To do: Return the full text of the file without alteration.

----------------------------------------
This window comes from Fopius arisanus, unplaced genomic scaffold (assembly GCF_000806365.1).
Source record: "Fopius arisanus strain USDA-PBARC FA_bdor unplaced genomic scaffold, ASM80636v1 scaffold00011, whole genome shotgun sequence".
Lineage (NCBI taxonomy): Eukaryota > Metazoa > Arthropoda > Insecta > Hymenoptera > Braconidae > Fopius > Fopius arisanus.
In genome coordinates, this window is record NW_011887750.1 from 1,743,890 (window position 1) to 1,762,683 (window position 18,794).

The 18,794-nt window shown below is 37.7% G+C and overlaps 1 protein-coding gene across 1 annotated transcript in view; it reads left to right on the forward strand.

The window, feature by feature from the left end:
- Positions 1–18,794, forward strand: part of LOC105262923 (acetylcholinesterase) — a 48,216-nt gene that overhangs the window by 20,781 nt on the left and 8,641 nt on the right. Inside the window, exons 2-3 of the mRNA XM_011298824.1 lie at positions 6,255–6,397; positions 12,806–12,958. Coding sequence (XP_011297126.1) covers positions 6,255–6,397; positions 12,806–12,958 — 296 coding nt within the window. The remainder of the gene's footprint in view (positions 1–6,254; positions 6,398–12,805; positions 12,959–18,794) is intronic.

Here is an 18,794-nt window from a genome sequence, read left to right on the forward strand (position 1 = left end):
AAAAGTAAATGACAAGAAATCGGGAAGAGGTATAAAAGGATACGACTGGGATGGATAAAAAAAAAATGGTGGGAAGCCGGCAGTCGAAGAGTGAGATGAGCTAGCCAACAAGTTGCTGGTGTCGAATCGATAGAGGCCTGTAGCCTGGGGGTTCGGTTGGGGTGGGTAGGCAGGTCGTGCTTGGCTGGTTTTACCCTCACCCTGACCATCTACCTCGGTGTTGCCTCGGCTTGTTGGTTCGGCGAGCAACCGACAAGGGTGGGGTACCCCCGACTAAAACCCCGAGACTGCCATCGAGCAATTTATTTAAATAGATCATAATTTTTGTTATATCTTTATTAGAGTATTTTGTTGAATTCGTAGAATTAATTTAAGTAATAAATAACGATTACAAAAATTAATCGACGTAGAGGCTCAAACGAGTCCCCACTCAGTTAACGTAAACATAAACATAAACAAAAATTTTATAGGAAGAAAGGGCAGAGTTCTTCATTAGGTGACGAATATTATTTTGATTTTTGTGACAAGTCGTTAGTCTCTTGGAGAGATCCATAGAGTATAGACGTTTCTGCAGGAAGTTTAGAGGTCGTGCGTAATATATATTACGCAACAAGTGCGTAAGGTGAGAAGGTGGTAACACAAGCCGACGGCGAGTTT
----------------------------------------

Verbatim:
This window comes from Fopius arisanus, unplaced genomic scaffold (assembly GCF_000806365.1).
Source record: "Fopius arisanus strain USDA-PBARC FA_bdor unplaced genomic scaffold, ASM80636v1 scaffold00011, whole genome shotgun sequence".
Lineage (NCBI taxonomy): Eukaryota > Metazoa > Arthropoda > Insecta > Hymenoptera > Braconidae > Fopius > Fopius arisanus.
In genome coordinates, this window is record NW_011887750.1 from 1,743,890 (window position 1) to 1,762,683 (window position 18,794).

The 18,794-nt window shown below is 37.7% G+C and overlaps 1 protein-coding gene across 1 annotated transcript in view; it reads left to right on the forward strand.

The window, feature by feature from the left end:
- Positions 1–18,794, forward strand: part of LOC105262923 (acetylcholinesterase) — a 48,216-nt gene that overhangs the window by 20,781 nt on the left and 8,641 nt on the right. Inside the window, exons 2-3 of the mRNA XM_011298824.1 lie at positions 6,255–6,397; positions 12,806–12,958. Coding sequence (XP_011297126.1) covers positions 6,255–6,397; positions 12,806–12,958 — 296 coding nt within the window. The remainder of the gene's footprint in view (positions 1–6,254; positions 6,398–12,805; positions 12,959–18,794) is intronic.

Here is an 18,794-nt window from a genome sequence, read left to right on the forward strand (position 1 = left end):
AAAAGTAAATGACAAGAAATCGGGAAGAGGTATAAAAGGATACGACTGGGATGGATAAAAAAAAAATGGTGGGAAGCCGGCAGTCGAAGAGTGAGATGAGCTAGCCAACAAGTTGCTGGTGTCGAATCGATAGAGGCCTGTAGCCTGGGGGTTCGGTTGGGGTGGGTAGGCAGGTCGTGCTTGGCTGGTTTTACCCTCACCCTGACCATCTACCTCGGTGTTGCCTCGGCTTGTTGGTTCGGCGAGCAACCGACAAGGGTGGGGTACCCCCGACTAAAACCCCGAGACTGCCATCGAGCAATTTATTTAAATAGATCATAATTTTTGTTATATCTTTATTAGAGTATTTTGTTGAATTCGTAGAATTAATTTAAGTAATAAATAACGATTACAAAAATTAATCGACGTAGAGGCTCAAACGAGTCCCCACTCAGTTAACGTAAACATAAACATAAACAAAAATTTTATAGGAAGAAAGGGCAGAGTTCTTCATTAGGTGACGAATATTATTTTGATTTTTGTGACAAGTCGTTAGTCTCTTGGAGAGATCCATAGAGTATAGACGTTTCTGCAGGAAGTTTAGAGGTCGTGCGTAATATATATTACGCAACAAGTGCGTAAGGTGAGAAGGTGGTAACACAAGCCGACGGCGAGTTT